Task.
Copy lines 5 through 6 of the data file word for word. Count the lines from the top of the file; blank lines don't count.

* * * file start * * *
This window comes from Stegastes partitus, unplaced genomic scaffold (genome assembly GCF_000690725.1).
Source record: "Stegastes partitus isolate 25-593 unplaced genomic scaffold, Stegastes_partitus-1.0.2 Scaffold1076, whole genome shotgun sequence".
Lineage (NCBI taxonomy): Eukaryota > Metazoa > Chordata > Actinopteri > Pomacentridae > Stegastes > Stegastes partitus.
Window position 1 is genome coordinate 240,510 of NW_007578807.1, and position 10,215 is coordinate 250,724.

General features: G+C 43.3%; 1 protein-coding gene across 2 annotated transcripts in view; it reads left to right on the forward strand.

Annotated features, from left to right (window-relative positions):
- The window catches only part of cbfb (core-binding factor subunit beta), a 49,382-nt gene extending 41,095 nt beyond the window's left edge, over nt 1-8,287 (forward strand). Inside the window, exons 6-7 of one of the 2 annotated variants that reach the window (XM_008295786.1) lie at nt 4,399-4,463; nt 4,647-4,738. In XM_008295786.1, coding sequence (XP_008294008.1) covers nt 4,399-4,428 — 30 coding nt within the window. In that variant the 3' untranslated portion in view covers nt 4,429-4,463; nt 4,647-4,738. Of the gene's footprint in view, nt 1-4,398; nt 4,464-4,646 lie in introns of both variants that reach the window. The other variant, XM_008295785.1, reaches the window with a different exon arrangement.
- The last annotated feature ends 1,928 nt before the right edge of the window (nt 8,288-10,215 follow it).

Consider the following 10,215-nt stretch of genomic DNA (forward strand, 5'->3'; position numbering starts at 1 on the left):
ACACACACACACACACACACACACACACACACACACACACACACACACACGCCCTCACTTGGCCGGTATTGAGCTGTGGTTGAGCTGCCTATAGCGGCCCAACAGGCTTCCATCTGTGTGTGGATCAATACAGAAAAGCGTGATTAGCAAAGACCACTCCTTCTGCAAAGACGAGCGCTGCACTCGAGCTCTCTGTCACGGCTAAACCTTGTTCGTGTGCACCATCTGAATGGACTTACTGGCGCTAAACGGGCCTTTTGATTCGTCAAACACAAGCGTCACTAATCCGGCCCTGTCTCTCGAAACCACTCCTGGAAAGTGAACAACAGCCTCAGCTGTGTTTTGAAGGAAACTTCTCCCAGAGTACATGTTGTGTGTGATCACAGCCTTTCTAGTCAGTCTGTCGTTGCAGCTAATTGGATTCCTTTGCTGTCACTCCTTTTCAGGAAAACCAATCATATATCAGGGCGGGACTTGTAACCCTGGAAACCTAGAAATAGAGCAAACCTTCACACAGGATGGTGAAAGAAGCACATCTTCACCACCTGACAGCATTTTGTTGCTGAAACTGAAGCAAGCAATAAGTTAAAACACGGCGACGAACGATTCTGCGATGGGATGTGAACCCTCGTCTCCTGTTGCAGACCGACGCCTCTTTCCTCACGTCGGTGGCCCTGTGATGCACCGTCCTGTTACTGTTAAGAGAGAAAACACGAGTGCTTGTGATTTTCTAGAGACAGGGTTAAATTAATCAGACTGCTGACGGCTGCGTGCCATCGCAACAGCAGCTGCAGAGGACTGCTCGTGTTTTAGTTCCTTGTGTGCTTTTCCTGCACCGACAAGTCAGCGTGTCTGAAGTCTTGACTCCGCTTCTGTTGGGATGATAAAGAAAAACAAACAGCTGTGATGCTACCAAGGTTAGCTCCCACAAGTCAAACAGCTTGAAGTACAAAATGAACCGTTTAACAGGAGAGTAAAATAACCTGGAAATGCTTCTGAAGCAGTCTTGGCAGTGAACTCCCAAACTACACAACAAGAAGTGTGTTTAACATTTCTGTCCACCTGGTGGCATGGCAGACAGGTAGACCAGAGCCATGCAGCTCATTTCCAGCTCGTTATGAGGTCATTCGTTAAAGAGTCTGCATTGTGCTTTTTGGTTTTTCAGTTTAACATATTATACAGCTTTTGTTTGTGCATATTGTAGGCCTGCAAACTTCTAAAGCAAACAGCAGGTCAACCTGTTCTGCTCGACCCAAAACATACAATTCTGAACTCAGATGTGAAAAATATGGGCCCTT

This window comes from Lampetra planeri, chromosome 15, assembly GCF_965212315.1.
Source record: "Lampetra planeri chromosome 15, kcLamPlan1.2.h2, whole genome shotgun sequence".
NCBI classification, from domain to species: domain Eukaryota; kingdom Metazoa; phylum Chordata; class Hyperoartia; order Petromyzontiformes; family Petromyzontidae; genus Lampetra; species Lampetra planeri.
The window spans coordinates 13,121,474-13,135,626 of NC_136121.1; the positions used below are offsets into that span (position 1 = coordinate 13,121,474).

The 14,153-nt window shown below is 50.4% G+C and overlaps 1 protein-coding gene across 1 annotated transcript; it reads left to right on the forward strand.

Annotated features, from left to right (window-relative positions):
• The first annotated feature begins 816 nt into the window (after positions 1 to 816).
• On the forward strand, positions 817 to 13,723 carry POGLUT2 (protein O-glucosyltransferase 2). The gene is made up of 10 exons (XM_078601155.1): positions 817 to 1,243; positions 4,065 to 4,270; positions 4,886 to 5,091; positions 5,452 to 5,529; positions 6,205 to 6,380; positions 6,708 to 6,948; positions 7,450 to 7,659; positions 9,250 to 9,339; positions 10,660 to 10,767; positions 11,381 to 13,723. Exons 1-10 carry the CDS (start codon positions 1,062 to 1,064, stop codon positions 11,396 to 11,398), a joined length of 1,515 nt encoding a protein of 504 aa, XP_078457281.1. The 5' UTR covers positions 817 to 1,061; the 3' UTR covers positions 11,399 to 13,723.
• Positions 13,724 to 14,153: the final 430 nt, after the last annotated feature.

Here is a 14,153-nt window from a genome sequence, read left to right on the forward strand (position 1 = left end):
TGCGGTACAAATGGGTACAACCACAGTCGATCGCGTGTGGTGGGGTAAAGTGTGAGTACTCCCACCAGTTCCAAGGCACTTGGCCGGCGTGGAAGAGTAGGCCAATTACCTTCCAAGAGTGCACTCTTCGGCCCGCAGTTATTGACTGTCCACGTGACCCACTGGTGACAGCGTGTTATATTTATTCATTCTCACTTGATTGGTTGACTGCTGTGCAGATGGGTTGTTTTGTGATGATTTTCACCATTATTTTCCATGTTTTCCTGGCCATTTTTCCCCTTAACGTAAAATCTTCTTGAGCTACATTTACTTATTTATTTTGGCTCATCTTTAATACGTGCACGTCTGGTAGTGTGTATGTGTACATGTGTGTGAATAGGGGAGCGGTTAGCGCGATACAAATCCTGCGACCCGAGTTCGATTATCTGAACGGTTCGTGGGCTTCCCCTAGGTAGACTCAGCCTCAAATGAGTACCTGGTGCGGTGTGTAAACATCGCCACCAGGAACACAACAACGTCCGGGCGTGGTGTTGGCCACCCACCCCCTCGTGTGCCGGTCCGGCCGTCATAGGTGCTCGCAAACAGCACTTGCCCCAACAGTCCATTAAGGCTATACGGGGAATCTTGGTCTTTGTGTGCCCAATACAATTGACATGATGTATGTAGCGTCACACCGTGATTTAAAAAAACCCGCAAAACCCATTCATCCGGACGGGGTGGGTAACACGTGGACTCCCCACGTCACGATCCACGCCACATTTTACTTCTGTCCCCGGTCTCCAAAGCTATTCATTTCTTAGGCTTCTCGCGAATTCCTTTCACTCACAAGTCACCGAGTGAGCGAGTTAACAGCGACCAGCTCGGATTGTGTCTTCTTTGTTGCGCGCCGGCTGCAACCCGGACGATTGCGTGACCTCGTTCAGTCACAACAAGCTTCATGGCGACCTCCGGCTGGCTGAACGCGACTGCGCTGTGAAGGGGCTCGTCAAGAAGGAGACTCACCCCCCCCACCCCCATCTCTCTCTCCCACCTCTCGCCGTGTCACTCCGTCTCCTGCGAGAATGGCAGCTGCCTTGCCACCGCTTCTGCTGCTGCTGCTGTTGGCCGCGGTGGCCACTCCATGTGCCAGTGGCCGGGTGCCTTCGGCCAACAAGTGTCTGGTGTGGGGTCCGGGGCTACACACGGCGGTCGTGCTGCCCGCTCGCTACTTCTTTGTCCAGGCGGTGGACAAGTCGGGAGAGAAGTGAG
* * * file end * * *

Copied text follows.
General features: G+C 43.3%; 1 protein-coding gene across 2 annotated transcripts in view; it reads left to right on the forward strand.

Annotated features, from left to right (window-relative positions):